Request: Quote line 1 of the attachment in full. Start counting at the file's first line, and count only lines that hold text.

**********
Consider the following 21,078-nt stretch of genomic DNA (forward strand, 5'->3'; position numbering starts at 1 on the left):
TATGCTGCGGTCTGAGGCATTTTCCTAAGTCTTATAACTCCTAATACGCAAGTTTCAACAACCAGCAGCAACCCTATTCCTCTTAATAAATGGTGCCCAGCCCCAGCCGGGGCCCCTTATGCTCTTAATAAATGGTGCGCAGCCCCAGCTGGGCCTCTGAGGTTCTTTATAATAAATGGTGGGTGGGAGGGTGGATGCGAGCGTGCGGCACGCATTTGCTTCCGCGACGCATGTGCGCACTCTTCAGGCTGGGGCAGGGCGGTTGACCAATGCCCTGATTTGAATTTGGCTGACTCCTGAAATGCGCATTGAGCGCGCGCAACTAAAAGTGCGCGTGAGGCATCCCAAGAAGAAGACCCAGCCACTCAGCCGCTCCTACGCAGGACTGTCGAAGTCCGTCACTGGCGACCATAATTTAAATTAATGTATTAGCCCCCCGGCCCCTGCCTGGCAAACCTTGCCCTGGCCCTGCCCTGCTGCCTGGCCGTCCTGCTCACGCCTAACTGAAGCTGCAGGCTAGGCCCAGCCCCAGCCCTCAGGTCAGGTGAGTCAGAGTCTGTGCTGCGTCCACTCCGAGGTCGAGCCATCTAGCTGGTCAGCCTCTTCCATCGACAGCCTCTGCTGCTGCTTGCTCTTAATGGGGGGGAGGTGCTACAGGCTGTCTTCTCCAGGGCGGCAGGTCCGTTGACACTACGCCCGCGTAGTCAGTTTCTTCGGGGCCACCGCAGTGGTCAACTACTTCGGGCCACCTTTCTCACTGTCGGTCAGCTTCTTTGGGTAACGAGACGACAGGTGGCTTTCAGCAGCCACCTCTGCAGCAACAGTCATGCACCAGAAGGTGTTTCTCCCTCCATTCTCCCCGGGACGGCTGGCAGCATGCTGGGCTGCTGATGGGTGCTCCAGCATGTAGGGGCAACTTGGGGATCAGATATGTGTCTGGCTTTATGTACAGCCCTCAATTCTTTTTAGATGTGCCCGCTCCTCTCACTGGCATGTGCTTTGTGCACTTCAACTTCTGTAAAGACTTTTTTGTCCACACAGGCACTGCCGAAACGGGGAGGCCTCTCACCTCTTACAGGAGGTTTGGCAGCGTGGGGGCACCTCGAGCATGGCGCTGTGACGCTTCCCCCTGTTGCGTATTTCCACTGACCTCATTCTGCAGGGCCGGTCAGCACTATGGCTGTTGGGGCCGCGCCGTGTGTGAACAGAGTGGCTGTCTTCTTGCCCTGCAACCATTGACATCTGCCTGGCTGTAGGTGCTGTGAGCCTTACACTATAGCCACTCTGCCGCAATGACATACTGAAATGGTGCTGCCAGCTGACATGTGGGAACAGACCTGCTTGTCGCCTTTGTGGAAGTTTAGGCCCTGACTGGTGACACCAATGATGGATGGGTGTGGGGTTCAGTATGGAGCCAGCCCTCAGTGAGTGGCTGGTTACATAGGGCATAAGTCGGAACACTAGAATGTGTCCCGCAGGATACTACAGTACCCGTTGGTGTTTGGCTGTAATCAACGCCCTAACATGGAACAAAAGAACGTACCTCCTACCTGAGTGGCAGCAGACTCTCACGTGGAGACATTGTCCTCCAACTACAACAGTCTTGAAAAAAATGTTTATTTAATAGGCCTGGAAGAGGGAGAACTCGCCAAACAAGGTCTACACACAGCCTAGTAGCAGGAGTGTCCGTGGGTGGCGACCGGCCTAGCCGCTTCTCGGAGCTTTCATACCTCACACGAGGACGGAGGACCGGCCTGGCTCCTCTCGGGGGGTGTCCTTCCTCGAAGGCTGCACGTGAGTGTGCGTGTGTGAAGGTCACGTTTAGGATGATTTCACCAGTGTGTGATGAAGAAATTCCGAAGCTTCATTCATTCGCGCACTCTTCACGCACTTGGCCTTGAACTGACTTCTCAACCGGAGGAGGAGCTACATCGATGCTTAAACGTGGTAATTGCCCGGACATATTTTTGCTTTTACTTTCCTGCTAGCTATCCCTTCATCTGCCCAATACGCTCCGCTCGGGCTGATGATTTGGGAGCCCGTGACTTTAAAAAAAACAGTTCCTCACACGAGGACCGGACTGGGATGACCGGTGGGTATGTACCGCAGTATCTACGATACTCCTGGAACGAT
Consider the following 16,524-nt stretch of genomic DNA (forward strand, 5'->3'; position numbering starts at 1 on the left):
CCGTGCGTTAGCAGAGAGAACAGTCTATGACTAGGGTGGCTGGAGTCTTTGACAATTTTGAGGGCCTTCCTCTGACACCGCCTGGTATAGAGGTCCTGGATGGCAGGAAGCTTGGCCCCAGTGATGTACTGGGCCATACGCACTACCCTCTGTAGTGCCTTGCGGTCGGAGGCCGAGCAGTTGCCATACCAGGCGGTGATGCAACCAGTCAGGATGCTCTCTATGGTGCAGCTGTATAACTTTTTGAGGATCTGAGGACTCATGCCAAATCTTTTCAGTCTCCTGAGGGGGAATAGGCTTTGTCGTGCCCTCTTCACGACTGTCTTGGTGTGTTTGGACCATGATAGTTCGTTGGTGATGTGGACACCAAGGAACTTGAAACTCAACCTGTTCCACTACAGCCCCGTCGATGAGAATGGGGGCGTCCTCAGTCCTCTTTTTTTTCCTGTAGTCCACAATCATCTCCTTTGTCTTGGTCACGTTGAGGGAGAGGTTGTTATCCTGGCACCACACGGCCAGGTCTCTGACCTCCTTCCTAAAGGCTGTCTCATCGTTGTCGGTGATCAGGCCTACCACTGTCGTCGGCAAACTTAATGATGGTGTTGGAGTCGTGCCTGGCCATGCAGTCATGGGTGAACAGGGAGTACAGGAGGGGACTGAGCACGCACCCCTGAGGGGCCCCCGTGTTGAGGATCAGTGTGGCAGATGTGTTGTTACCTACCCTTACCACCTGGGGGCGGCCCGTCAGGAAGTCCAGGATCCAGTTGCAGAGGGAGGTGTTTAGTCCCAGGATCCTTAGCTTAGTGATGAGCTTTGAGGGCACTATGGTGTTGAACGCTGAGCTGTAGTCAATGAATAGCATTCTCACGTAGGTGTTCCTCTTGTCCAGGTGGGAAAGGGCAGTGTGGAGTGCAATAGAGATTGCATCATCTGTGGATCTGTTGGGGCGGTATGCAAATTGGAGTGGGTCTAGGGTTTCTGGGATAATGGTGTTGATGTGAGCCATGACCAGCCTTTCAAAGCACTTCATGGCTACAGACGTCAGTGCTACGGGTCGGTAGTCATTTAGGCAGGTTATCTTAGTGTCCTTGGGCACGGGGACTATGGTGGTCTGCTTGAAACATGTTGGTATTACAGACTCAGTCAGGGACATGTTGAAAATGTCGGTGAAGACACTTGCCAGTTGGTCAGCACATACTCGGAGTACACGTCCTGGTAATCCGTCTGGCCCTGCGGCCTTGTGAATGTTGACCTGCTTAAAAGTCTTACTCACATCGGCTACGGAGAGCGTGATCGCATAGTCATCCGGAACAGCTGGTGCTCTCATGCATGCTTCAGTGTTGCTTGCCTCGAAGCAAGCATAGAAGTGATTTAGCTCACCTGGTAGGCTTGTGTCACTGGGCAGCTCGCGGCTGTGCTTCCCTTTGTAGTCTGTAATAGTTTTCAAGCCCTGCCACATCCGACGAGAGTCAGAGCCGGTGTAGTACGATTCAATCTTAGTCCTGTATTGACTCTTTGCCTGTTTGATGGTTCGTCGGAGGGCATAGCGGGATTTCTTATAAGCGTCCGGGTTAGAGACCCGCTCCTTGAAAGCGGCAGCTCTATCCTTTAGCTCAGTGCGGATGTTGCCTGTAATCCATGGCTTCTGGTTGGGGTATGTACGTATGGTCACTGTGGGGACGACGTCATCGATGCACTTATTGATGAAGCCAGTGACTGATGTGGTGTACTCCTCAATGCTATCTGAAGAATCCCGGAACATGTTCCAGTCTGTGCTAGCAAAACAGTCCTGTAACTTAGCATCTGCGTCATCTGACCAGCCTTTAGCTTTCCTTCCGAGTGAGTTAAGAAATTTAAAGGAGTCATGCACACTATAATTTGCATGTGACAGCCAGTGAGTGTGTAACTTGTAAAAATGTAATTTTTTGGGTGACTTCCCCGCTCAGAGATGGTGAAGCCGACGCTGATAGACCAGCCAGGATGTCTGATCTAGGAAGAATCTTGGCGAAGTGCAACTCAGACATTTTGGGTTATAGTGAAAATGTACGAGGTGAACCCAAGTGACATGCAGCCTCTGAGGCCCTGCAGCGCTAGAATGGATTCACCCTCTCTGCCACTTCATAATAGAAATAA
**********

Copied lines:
Consider the following 21,078-nt stretch of genomic DNA (forward strand, 5'->3'; position numbering starts at 1 on the left):